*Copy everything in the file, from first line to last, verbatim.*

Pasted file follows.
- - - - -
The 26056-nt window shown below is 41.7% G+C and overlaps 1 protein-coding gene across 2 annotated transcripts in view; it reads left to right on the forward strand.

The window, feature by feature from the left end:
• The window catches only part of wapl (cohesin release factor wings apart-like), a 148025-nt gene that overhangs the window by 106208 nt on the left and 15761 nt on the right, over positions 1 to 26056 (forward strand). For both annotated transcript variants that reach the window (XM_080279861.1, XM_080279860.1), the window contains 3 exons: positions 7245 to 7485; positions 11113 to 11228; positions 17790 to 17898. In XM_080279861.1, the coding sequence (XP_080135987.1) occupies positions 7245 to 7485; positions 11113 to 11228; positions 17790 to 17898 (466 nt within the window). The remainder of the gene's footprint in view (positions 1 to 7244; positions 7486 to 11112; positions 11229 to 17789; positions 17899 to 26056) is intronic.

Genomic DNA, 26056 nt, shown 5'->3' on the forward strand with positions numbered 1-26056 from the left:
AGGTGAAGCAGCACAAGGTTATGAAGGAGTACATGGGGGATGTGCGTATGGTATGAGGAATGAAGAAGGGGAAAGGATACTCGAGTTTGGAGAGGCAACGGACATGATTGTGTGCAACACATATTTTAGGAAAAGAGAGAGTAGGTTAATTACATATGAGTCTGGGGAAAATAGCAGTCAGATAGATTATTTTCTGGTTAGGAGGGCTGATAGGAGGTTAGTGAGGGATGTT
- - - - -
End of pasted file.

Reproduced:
The 26056-nt window shown below is 41.7% G+C and overlaps 1 protein-coding gene across 2 annotated transcripts in view; it reads left to right on the forward strand.

The window, feature by feature from the left end:
• The window catches only part of wapl (cohesin release factor wings apart-like), a 148025-nt gene that overhangs the window by 106208 nt on the left and 15761 nt on the right, over positions 1 to 26056 (forward strand). For both annotated transcript variants that reach the window (XM_080279861.1, XM_080279860.1), the window contains 3 exons: positions 7245 to 7485; positions 11113 to 11228; positions 17790 to 17898. In XM_080279861.1, the coding sequence (XP_080135987.1) occupies positions 7245 to 7485; positions 11113 to 11228; positions 17790 to 17898 (466 nt within the window). The remainder of the gene's footprint in view (positions 1 to 7244; positions 7486 to 11112; positions 11229 to 17789; positions 17899 to 26056) is intronic.

Genomic DNA, 26056 nt, shown 5'->3' on the forward strand with positions numbered 1-26056 from the left:
AGGTGAAGCAGCACAAGGTTATGAAGGAGTACATGGGGGATGTGCGTATGGTATGAGGAATGAAGAAGGGGAAAGGATACTCGAGTTTGGAGAGGCAACGGACATGATTGTGTGCAACACATATTTTAGGAAAAGAGAGAGTAGGTTAATTACATATGAGTCTGGGGAAAATAGCAGTCAGATAGATTATTTTCTGGTTAGGAGGGCTGATAGGAGGTTAGTGAGGGATGTT